”I think that was something he was driven to do—to be a leader—and he was probably trying to find his way, because it probably wasn’t a natural role for him,” said Vann. “So it was something that he wanted to do, on whatever level, but he just had to find his methods to try to get there.”

According to Barry, Henry was driven to be a leader because that way he could ensure that the end result of any given task was perfect.

“He worked hard so that he could go into difficult fields with very few people in them, so that he could take the burden of necessity off of society,” said Barry.

Once, Vann recalled, Henry made a mistake in the kitchen, mixing up the lids for the ranch and blue cheese dressings. Vann asked him if he was sure that was right, and Henry answered after some consideration that he was. Vann then sent him along to the kitchen manager, who pointed out Henry’s mistake.

About a month later, Vann saw Henry standing over another new employee, echoing his earlier words: “Are you sure that you’ve got that correct?”

When Henry left the Scholar to pursue research opportunities, his resignation was correct to a T. He set up a meeting with Vann, where he resigned in person and gave him a formal letter. He was also willing to delay the start of his research to put in his final two weeks at the Scholar.  

As Henry worked at the Scholar and then transitioned into research, he was also a member of the track team. According to the Track & Field Head Coach Eric Schmuhl, Henry was “a wonderful young man with tremendous potential,” even though he was often too busy to practice with the team.

”He always worked really hard, even though he wasn’t the fastest runner on the team,” said Freeman. “I remember he always wanted to work really hard and improve.”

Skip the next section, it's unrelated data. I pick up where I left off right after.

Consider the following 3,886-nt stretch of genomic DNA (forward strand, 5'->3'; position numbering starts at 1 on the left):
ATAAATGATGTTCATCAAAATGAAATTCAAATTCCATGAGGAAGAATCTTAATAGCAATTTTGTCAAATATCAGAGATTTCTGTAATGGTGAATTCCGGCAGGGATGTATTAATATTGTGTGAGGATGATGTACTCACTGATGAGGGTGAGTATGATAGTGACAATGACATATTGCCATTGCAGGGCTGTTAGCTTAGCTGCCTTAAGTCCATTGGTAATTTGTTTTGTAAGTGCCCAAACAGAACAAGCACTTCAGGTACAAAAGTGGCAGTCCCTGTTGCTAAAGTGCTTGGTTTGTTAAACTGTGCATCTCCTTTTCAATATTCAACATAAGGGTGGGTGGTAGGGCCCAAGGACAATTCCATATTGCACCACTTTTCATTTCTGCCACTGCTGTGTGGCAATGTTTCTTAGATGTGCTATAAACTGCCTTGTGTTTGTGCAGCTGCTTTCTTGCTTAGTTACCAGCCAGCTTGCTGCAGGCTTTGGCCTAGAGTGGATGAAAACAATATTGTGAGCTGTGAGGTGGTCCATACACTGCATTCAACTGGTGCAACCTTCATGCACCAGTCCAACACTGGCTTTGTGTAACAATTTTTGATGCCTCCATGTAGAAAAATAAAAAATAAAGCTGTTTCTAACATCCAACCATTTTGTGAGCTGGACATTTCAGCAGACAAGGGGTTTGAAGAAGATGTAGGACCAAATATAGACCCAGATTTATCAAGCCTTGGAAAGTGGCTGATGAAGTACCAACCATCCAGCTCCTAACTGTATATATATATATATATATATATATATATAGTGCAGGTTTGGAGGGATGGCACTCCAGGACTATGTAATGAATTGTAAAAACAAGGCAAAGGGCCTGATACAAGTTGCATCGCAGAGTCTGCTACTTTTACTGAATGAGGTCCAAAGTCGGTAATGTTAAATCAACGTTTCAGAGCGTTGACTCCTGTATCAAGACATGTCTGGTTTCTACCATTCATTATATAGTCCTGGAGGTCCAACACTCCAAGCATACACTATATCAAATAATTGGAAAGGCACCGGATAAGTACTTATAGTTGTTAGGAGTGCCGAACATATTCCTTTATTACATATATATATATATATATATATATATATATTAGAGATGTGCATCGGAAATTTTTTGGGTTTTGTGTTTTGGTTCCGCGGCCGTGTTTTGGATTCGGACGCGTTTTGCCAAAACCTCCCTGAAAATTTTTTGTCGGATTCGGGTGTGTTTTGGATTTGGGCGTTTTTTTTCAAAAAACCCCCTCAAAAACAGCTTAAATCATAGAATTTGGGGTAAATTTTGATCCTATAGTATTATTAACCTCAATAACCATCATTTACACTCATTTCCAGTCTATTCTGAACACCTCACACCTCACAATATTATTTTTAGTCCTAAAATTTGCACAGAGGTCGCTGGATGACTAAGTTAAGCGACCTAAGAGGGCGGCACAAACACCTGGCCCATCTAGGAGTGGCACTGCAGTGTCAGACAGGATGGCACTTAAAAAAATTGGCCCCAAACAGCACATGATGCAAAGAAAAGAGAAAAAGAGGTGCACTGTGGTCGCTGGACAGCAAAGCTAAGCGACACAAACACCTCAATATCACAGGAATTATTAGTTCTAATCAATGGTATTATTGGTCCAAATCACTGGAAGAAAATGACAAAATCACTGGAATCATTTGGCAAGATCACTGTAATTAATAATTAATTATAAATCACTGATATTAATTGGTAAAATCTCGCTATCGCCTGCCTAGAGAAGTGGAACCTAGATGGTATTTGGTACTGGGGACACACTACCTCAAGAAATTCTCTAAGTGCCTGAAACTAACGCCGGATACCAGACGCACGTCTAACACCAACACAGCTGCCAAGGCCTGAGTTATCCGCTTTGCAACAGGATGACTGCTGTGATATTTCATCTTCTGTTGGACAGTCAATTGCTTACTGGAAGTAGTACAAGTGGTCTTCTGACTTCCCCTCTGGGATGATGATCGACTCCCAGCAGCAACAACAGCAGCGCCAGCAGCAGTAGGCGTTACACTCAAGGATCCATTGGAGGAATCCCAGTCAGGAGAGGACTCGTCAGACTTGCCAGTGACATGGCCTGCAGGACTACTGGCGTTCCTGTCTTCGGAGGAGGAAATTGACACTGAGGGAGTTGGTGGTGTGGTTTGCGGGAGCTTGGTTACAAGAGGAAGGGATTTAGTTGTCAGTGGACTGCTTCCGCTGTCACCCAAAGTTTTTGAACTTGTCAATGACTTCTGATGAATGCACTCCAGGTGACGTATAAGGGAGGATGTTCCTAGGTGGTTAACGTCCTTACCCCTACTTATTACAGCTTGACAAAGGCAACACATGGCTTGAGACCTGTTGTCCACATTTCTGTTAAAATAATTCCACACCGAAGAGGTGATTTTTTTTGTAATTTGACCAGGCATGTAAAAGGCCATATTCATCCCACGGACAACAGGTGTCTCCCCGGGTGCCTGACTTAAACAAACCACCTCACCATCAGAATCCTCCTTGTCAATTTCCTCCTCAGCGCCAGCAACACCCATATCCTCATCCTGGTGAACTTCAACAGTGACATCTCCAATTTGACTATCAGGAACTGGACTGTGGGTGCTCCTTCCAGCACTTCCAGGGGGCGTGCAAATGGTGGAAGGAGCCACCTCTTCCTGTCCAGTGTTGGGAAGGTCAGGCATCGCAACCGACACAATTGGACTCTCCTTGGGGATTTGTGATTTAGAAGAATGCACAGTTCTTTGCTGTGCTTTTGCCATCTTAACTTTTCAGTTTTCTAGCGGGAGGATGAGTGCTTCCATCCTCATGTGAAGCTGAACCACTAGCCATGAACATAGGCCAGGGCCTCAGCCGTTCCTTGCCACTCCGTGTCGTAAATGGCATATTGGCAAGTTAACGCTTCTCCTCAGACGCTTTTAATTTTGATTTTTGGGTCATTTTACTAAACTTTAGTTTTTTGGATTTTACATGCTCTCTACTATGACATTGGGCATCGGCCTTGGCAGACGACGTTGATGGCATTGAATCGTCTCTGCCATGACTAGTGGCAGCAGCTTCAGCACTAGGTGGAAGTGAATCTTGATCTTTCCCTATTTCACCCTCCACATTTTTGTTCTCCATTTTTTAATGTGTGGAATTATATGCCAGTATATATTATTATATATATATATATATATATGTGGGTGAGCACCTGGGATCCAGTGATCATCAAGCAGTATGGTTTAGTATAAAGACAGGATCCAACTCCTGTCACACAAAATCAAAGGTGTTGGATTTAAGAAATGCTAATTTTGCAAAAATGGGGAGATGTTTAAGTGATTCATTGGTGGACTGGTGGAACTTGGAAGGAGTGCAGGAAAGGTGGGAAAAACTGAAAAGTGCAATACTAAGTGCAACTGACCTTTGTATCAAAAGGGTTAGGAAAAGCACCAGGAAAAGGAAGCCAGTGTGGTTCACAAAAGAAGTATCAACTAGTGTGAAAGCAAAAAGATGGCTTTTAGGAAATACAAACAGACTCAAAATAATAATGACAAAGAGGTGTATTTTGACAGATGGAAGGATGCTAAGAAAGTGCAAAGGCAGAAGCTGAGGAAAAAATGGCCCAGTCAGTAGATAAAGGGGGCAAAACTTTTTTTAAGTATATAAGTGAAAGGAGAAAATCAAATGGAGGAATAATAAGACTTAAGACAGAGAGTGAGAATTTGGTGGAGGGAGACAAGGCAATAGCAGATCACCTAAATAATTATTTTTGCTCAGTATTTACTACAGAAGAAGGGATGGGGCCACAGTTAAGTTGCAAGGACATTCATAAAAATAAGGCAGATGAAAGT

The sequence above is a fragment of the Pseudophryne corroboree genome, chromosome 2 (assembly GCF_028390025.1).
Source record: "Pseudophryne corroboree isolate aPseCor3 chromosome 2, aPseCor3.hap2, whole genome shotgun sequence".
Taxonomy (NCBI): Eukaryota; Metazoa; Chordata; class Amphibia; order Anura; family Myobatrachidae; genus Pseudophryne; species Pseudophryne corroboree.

In the Case Symphonic Winds, Henry may have found some relief from his busy life when he played his trumpet, says Gary Ciepluch, the band director. Henry already played well when he arrived at CWRU, and in addition to joining the ensemble, he also worked on the band staff, doing a variety of tasks such as setup and teardown for rehearsals. Henry was a member of the band during his first through third years.

According to Ciepluch, when Henry was working, he would sometimes forget an obvious task, like setting up the music stands for a rehearsal. Ciepluch would then remind him of the task, and Henry would say, “Oh, yeah,” and immediately complete it.

”I never knew from day to day what I would have to remind him to do … ” said Ciepluch. “But I could always count on it getting done.”

Ciepluch doesn’t attribute this at all to laziness or anything of the kind. He could just never be sure where Henry’s mind was.

“You know how some people are really focused on something—you’re never sure what—but that was Henry,” said Ciepluch.

When an email went out before Henry’s senior year asking him if he would like to sign onto the band staff again, Henry decided against it, and he didn’t rejoin the Symphonic Winds either for his final year at CWRU.

Not long before his death, Henry became a volunteer at Rainbow Babies and Children’s Hospital, where he visited and played with patients ranging from infants to teens. According to Carol Passerell, Volunteer Services Coordinator, Henry was passionate about his research and his future in medicine.

“Henry was an amazing young man,” said Passerell. “I interviewed him personally, and he made a profound impact in the short period of time I spent with him.”

Henry is survived by his parents, Donna and Guoyao Wu and his brother, Barry. His wake was held on April 20 in New York.

“Henry was special,” said Barry. “The more you knew him, the more he tried to be better than you. He always wanted to be ahead and have everything planned out. Even as his little brother, he loved to push me by making me independent so that I could catch up to him.”